is Mental Health important?
mental health problems and mental illness will affect between 10-15 per
cent of young people in any one year. That is around 1 in every 10
people. In adults it is around 1 in 5 who experience problems at some
stage in their life.
people will recover
without much help and most other people who are treated will fully
recover. However, a smaller number of people will experience problems
illnesses are just
like any other illness, such as heart disease, diabetes and asthma.
the past, the more
severely affected people were treated in psychiatric institutions or
hospitals, and had no say how and where they wished to live their
lives. The majority of these people were adults.
forms of help
and treatments have improved. Most people are helped in community
health centres or by trained professionals. Some people will need to go
to hospital occasionally for short periods of time.
mental disorders is made on
the basis of a multidimensional assessment that takes into account
observable signs and symptoms of illness, the course and duration of
illness, response to treatment, and degree of functional impairment.
One problem has been that there is no clearly measurable threshold for
functional impairments. Efforts are currently under way in the
epidemiology of mental disorders to create a threshold, or agreed-upon
minimum level of functional limitation, that should be required to
establish a “case” (i.e., a clinically significant condition).
Epidemiology reflecting the state of psychiatric nosology during the
past two decades has focused primarily on symptom clusters and has not
uniformly applied—or, at times, even measured—the level of
Q. Are people born with mental
causes of mental illness are unclear. Some mental illness can run
in families. Many other factors can contribute to the causes of mental
illness. For example: things like stress, grief, relationship
breakdown, child abuse, unemployment, social isolation and times of
accidents and life-threatening illness.
Q. Are people with a mental
This is not true. People with a mental illness are seldom
dangerous. Most acts of violence are carried out by people who do not
have a mental illness. When
treated appropriately and early, it
is possible for many people to
recover fully from most mental illnesses. For other people, mental
illness is like many physical illnesses which require ongoing
treatment, but which can be managed so that the individual can
participate in every day life.
Do people with a mental illness
need to be kept away from other people?
Most people with a mental illness recover quickly, and the majority
do not need hospital care. Few families in the United States are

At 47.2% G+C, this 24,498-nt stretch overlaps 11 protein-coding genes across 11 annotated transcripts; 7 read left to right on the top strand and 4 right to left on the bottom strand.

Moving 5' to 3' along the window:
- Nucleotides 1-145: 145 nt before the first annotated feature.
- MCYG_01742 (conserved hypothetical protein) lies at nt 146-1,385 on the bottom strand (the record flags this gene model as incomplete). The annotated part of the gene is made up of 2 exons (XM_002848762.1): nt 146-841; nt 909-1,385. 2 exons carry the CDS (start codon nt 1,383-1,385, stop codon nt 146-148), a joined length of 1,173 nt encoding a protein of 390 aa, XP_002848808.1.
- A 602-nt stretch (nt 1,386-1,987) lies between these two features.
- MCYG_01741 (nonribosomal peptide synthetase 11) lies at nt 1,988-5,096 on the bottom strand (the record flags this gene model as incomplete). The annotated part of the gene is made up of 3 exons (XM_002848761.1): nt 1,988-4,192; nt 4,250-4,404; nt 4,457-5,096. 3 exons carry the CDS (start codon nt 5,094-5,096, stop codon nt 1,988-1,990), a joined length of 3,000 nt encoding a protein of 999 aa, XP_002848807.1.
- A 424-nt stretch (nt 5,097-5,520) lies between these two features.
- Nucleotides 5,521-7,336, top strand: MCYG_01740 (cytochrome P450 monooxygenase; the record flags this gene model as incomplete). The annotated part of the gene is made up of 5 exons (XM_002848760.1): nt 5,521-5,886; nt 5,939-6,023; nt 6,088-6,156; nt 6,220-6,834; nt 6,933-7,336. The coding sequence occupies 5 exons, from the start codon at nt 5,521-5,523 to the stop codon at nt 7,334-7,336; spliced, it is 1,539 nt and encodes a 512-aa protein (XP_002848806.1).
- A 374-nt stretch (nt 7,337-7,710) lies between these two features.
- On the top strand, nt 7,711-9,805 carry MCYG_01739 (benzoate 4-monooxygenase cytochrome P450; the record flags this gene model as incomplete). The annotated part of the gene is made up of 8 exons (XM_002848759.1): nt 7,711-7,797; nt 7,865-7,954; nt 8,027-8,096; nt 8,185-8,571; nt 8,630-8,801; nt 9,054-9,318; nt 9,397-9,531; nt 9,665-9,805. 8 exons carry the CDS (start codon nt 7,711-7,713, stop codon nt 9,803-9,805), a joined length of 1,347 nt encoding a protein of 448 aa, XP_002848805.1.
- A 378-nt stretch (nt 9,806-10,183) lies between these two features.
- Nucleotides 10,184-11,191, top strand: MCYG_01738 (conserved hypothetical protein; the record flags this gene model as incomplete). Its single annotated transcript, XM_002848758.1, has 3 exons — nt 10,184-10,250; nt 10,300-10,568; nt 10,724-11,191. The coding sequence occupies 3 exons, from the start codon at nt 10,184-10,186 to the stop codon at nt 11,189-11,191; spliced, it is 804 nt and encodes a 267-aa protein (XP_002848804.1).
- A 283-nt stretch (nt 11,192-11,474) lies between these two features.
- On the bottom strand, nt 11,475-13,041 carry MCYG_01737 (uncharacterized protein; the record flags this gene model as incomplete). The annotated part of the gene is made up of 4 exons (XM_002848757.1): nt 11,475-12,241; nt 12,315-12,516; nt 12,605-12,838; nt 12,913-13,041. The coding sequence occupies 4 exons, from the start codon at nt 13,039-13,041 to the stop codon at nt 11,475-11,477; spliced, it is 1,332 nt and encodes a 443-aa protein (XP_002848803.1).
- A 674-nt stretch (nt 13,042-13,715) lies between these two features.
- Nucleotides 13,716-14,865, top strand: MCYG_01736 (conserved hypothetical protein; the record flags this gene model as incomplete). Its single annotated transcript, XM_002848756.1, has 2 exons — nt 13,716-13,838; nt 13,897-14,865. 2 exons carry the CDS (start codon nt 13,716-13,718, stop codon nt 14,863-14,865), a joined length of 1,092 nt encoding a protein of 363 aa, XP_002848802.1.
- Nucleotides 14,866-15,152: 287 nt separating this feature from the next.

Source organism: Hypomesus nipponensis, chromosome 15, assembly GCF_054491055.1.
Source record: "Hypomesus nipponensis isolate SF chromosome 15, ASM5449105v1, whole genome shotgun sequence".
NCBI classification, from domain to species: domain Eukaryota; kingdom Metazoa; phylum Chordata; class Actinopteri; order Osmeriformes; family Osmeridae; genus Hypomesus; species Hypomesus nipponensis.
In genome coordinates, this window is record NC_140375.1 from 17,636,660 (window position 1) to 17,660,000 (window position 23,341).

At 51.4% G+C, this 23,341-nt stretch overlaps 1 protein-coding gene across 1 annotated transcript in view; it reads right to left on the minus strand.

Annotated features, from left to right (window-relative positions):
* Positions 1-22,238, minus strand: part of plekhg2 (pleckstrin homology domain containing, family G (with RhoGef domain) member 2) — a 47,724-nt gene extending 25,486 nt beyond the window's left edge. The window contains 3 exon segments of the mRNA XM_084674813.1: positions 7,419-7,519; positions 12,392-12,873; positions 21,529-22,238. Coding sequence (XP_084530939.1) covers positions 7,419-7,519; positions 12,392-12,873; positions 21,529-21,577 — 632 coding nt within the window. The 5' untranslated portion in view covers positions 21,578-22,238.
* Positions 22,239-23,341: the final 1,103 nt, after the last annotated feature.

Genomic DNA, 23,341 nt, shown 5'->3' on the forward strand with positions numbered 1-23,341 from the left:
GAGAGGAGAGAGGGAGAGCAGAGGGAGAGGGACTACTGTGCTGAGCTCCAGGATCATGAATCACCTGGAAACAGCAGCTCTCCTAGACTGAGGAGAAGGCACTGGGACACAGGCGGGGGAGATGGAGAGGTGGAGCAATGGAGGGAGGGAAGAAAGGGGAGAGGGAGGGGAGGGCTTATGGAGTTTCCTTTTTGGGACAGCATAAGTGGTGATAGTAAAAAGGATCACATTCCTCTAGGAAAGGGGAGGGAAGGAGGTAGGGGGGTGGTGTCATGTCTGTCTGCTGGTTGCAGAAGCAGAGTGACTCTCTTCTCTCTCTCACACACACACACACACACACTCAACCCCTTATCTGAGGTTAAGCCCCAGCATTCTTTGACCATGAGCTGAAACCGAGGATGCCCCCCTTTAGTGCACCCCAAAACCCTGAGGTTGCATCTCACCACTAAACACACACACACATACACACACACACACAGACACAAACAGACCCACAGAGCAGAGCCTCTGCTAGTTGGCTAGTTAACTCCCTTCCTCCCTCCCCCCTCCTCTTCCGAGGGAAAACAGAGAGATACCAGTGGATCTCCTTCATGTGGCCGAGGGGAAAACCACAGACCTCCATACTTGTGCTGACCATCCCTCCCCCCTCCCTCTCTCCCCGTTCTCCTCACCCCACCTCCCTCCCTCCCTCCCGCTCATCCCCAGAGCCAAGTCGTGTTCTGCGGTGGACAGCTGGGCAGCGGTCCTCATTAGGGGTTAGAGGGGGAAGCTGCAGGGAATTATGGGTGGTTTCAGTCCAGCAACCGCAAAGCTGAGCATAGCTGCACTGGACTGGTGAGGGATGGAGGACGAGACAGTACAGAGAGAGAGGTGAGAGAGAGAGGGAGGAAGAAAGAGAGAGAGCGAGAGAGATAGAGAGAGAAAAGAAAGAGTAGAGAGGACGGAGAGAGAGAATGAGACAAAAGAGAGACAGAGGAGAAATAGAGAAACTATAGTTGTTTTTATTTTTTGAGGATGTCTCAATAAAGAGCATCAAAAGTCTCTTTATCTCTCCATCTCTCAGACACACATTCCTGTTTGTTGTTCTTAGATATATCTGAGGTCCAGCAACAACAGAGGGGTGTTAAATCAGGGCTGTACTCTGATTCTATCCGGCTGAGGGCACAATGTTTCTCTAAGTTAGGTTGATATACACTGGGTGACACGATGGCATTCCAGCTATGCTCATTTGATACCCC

untouched by mental illness. Determining just how many people have
mental illness is one of the many purposes of the field of
epidemiology. Epidemiology is the study of patterns of disease in the
population. Among the key terms of this discipline, encountered
throughout this report, are incidence, which refers to new cases of a
condition, which occur during a specified period of time, and
prevalence, which refers to cases (i.e., new and existing) of a
condition observed at a point in time or during a period of time.
According to current epidemiological estimates, at least one in five
people has a diagnosable mental disorder during the course of a year
(i.e., 1-year prevalence).
Q. Can anyone develop a mental
fact, mental illness is very common. The
current prevalence estimate is that about 20 percent of the U.S.
population are affected by mental disorders during a given year. Based
on data on functional impairment, it is estimated that 9 percent of all
U.S. adults experience some significant functional impairment. Most (7
percent of adults) have disorders that persist for at least 1 year. A
subpopulation of 5.4 percent of adults is considered to have a
“serious” mental illness (SMI). Serious mental illness is a term
defined by Federal regulations that generally applies to mental
disorders that interfere with some area of social functioning. About
half of those with SMI (or 2.6 percent of all adults) were identified
as being even more seriously affected, that is, by having “severe and
persistent” mental illness (SPMI). This category includes
schizophrenia, bipolar disorder, other severe forms of depression,
panic disorder, and obsessive-compulsive disorder. These disorders and
the problems faced by these special populations with SMI and SPMI are
described further in subsequent chapters. Among those most severely
disabled are the approximately 0.5 percent of the population who
receive disability benefits for mental health-related reasons from the
Social Security Administration.
Q. What do mental
health problems cost America annually?
of mental illness are
Although the question of cost is discussed more fully in Chapter 6, a
few of the central findings are presented here. The direct costs of
mental health services in the United States in 1996 totaled $69.0
billion. This figure represents 7.3 percent of total health spending.
An additional $17.7 billion was spent on Alzheimer’s disease and $12.6
billion on substance abuse treatment. Direct costs correspond to
spending for treatment and rehabilitation nationwide.
When economists calculate the costs of an illness, they also strive to
identify indirect costs. Indirect costs can be defined in different
ways, but here they refer to lost productivity at the workplace,
school, and home due to premature death
costs of mental illness were estimated in 1990 at $78.6 billion. More
than 80 percent of these costs stemmed from disability rather than
death because mortality from mental disorders is relatively low.